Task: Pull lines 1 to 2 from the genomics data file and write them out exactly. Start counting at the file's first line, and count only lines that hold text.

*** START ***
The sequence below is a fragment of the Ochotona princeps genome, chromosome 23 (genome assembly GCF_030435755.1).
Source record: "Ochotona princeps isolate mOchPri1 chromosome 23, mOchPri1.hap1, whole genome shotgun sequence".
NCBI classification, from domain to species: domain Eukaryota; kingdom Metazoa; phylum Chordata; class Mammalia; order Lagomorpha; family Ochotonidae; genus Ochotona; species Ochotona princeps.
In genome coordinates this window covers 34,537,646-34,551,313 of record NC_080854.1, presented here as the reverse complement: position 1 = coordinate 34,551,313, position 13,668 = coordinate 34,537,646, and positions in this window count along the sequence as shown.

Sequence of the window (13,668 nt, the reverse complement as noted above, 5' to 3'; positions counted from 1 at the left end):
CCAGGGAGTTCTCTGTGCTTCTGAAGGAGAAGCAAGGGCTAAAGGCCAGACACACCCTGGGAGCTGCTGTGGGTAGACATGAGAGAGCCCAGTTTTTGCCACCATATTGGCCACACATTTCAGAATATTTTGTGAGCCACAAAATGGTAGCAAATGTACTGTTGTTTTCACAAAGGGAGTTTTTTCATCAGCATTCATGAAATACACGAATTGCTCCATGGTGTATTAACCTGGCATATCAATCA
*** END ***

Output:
The sequence below is a fragment of the Ochotona princeps genome, chromosome 23 (genome assembly GCF_030435755.1).
Source record: "Ochotona princeps isolate mOchPri1 chromosome 23, mOchPri1.hap1, whole genome shotgun sequence".